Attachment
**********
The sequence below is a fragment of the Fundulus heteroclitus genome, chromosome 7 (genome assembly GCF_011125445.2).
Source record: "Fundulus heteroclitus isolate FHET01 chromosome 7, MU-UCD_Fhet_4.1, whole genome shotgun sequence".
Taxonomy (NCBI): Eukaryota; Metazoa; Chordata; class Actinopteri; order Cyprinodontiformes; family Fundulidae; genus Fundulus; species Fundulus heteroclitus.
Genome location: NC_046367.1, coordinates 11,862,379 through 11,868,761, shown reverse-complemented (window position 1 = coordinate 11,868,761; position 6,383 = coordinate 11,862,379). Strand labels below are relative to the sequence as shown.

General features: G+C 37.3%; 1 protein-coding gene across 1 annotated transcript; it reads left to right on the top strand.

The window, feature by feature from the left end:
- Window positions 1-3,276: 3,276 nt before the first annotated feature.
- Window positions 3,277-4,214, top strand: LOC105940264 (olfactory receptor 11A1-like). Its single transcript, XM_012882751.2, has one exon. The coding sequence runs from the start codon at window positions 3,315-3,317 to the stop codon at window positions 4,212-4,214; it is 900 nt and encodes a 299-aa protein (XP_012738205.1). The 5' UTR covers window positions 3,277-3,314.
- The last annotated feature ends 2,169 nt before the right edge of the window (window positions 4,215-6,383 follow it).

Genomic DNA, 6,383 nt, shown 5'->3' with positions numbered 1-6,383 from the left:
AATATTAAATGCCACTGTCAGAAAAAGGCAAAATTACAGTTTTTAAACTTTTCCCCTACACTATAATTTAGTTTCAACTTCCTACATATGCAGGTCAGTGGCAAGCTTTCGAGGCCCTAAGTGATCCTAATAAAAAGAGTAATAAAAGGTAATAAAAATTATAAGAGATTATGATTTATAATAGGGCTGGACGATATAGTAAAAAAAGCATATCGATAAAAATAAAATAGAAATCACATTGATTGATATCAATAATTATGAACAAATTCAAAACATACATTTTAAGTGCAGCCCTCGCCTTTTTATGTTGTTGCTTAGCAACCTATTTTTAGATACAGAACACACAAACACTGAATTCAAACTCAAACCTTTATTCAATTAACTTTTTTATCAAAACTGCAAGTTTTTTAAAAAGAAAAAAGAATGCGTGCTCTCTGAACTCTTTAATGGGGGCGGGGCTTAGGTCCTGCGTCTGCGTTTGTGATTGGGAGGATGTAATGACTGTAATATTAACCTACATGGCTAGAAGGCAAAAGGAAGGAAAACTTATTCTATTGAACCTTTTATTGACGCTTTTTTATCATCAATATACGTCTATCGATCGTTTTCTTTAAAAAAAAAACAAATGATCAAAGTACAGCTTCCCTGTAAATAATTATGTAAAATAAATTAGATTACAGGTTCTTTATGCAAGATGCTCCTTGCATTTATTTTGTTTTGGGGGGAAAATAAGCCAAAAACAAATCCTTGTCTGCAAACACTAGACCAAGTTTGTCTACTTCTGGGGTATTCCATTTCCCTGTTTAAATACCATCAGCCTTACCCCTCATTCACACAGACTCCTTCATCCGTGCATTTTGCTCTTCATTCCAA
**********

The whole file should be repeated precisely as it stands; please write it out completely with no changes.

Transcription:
The sequence below is a fragment of the Fundulus heteroclitus genome, chromosome 7 (genome assembly GCF_011125445.2).
Source record: "Fundulus heteroclitus isolate FHET01 chromosome 7, MU-UCD_Fhet_4.1, whole genome shotgun sequence".
Taxonomy (NCBI): Eukaryota; Metazoa; Chordata; class Actinopteri; order Cyprinodontiformes; family Fundulidae; genus Fundulus; species Fundulus heteroclitus.
Genome location: NC_046367.1, coordinates 11,862,379 through 11,868,761, shown reverse-complemented (window position 1 = coordinate 11,868,761; position 6,383 = coordinate 11,862,379). Strand labels below are relative to the sequence as shown.

General features: G+C 37.3%; 1 protein-coding gene across 1 annotated transcript; it reads left to right on the top strand.

The window, feature by feature from the left end:
- Window positions 1-3,276: 3,276 nt before the first annotated feature.
- Window positions 3,277-4,214, top strand: LOC105940264 (olfactory receptor 11A1-like). Its single transcript, XM_012882751.2, has one exon. The coding sequence runs from the start codon at window positions 3,315-3,317 to the stop codon at window positions 4,212-4,214; it is 900 nt and encodes a 299-aa protein (XP_012738205.1). The 5' UTR covers window positions 3,277-3,314.
- The last annotated feature ends 2,169 nt before the right edge of the window (window positions 4,215-6,383 follow it).

Genomic DNA, 6,383 nt, shown 5'->3' with positions numbered 1-6,383 from the left:
AATATTAAATGCCACTGTCAGAAAAAGGCAAAATTACAGTTTTTAAACTTTTCCCCTACACTATAATTTAGTTTCAACTTCCTACATATGCAGGTCAGTGGCAAGCTTTCGAGGCCCTAAGTGATCCTAATAAAAAGAGTAATAAAAGGTAATAAAAATTATAAGAGATTATGATTTATAATAGGGCTGGACGATATAGTAAAAAAAGCATATCGATAAAAATAAAATAGAAATCACATTGATTGATATCAATAATTATGAACAAATTCAAAACATACATTTTAAGTGCAGCCCTCGCCTTTTTATGTTGTTGCTTAGCAACCTATTTTTAGATACAGAACACACAAACACTGAATTCAAACTCAAACCTTTATTCAATTAACTTTTTTATCAAAACTGCAAGTTTTTTAAAAAGAAAAAAGAATGCGTGCTCTCTGAACTCTTTAATGGGGGCGGGGCTTAGGTCCTGCGTCTGCGTTTGTGATTGGGAGGATGTAATGACTGTAATATTAACCTACATGGCTAGAAGGCAAAAGGAAGGAAAACTTATTCTATTGAACCTTTTATTGACGCTTTTTTATCATCAATATACGTCTATCGATCGTTTTCTTTAAAAAAAAAACAAATGATCAAAGTACAGCTTCCCTGTAAATAATTATGTAAAATAAATTAGATTACAGGTTCTTTATGCAAGATGCTCCTTGCATTTATTTTGTTTTGGGGGGAAAATAAGCCAAAAACAAATCCTTGTCTGCAAACACTAGACCAAGTTTGTCTACTTCTGGGGTATTCCATTTCCCTGTTTAAATACCATCAGCCTTACCCCTCATTCACACAGACTCCTTCATCCGTGCATTTTGCTCTTCATTCCAA